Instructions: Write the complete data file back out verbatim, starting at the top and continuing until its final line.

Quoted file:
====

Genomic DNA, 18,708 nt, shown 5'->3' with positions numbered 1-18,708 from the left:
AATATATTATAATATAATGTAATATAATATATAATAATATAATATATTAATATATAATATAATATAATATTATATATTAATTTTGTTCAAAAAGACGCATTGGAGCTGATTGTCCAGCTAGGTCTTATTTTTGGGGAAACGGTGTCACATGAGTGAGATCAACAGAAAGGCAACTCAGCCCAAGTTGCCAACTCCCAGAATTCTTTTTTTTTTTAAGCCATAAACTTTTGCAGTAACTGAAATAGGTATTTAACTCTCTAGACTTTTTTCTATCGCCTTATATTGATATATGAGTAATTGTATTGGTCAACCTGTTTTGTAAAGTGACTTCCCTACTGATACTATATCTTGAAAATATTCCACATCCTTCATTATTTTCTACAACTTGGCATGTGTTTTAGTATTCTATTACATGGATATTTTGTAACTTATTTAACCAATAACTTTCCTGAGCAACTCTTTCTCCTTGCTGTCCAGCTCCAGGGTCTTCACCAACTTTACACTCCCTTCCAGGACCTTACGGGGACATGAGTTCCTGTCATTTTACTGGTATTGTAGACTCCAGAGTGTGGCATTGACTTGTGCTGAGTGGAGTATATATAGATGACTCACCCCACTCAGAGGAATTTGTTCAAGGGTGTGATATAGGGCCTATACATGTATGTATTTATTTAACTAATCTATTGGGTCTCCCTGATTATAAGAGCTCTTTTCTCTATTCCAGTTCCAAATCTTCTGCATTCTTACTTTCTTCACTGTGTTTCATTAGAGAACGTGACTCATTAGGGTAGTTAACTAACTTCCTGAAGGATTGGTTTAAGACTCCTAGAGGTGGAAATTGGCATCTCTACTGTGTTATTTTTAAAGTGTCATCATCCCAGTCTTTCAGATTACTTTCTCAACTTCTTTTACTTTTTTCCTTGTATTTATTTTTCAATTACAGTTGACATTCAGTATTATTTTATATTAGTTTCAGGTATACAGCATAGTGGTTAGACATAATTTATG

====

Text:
Genomic DNA, 18,708 nt, shown 5'->3' with positions numbered 1-18,708 from the left:
AATATATTATAATATAATGTAATATAATATATAATAATATAATATATTAATATATAATATAATATAATATTATATATTAATTTTGTTCAAAAAGACGCATTGGAGCTGATTGTCCAGCTAGGTCTTATTTTTGGGGAAACGGTGTCACATGAGTGAGATCAACAGAAAGGCAACTCAGCCCAAGTTGCCAACTCCCAGAATTCTTTTTTTTTTTAAGCCATAAACTTTTGCAGTAACTGAAATAGGTATTTAACTCTCTAGACTTTTTTCTATCGCCTTATATTGATATATGAGTAATTGTATTGGTCAACCTGTTTTGTAAAGTGACTTCCCTACTGATACTATATCTTGAAAATATTCCACATCCTTCATTATTTTCTACAACTTGGCATGTGTTTTAGTATTCTATTACATGGATATTTTGTAACTTATTTAACCAATAACTTTCCTGAGCAACTCTTTCTCCTTGCTGTCCAGCTCCAGGGTCTTCACCAACTTTACACTCCCTTCCAGGACCTTACGGGGACATGAGTTCCTGTCATTTTACTGGTATTGTAGACTCCAGAGTGTGGCATTGACTTGTGCTGAGTGGAGTATATATAGATGACTCACCCCACTCAGAGGAATTTGTTCAAGGGTGTGATATAGGGCCTATACATGTATGTATTTATTTAACTAATCTATTGGGTCTCCCTGATTATAAGAGCTCTTTTCTCTATTCCAGTTCCAAATCTTCTGCATTCTTACTTTCTTCACTGTGTTTCATTAGAGAACGTGACTCATTAGGGTAGTTAACTAACTTCCTGAAGGATTGGTTTAAGACTCCTAGAGGTGGAAATTGGCATCTCTACTGTGTTATTTTTAAAGTGTCATCATCCCAGTCTTTCAGATTACTTTCTCAACTTCTTTTACTTTTTTCCTTGTATTTATTTTTCAATTACAGTTGACATTCAGTATTATTTTATATTAGTTTCAGGTATACAGCATAGTGGTTAGACATAATTTATG